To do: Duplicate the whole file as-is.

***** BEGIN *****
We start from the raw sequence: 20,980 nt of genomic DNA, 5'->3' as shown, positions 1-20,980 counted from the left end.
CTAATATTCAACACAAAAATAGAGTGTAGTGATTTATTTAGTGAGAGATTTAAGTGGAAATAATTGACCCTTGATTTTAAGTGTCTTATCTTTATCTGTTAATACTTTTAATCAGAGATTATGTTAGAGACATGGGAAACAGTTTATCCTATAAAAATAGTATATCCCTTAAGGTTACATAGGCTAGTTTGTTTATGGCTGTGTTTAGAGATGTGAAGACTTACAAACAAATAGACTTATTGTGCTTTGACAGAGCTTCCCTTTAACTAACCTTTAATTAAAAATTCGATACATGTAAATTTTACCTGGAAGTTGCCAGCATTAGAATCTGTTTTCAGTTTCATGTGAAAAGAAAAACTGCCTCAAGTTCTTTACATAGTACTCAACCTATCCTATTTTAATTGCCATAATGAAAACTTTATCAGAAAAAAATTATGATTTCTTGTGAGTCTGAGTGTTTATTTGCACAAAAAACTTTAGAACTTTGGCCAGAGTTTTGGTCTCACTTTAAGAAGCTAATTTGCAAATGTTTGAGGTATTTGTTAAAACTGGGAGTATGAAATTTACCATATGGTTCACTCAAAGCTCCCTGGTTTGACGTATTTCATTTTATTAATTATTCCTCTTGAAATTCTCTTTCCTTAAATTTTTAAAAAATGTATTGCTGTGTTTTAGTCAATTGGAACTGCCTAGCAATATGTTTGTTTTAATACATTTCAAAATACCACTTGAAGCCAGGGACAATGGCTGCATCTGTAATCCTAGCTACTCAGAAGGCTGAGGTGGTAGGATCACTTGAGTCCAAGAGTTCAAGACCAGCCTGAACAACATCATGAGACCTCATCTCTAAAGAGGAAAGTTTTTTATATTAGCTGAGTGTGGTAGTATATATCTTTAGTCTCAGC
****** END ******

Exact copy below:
We start from the raw sequence: 20,980 nt of genomic DNA, 5'->3' as shown, positions 1-20,980 counted from the left end.
CTAATATTCAACACAAAAATAGAGTGTAGTGATTTATTTAGTGAGAGATTTAAGTGGAAATAATTGACCCTTGATTTTAAGTGTCTTATCTTTATCTGTTAATACTTTTAATCAGAGATTATGTTAGAGACATGGGAAACAGTTTATCCTATAAAAATAGTATATCCCTTAAGGTTACATAGGCTAGTTTGTTTATGGCTGTGTTTAGAGATGTGAAGACTTACAAACAAATAGACTTATTGTGCTTTGACAGAGCTTCCCTTTAACTAACCTTTAATTAAAAATTCGATACATGTAAATTTTACCTGGAAGTTGCCAGCATTAGAATCTGTTTTCAGTTTCATGTGAAAAGAAAAACTGCCTCAAGTTCTTTACATAGTACTCAACCTATCCTATTTTAATTGCCATAATGAAAACTTTATCAGAAAAAAATTATGATTTCTTGTGAGTCTGAGTGTTTATTTGCACAAAAAACTTTAGAACTTTGGCCAGAGTTTTGGTCTCACTTTAAGAAGCTAATTTGCAAATGTTTGAGGTATTTGTTAAAACTGGGAGTATGAAATTTACCATATGGTTCACTCAAAGCTCCCTGGTTTGACGTATTTCATTTTATTAATTATTCCTCTTGAAATTCTCTTTCCTTAAATTTTTAAAAAATGTATTGCTGTGTTTTAGTCAATTGGAACTGCCTAGCAATATGTTTGTTTTAATACATTTCAAAATACCACTTGAAGCCAGGGACAATGGCTGCATCTGTAATCCTAGCTACTCAGAAGGCTGAGGTGGTAGGATCACTTGAGTCCAAGAGTTCAAGACCAGCCTGAACAACATCATGAGACCTCATCTCTAAAGAGGAAAGTTTTTTATATTAGCTGAGTGTGGTAGTATATATCTTTAGTCTCAGC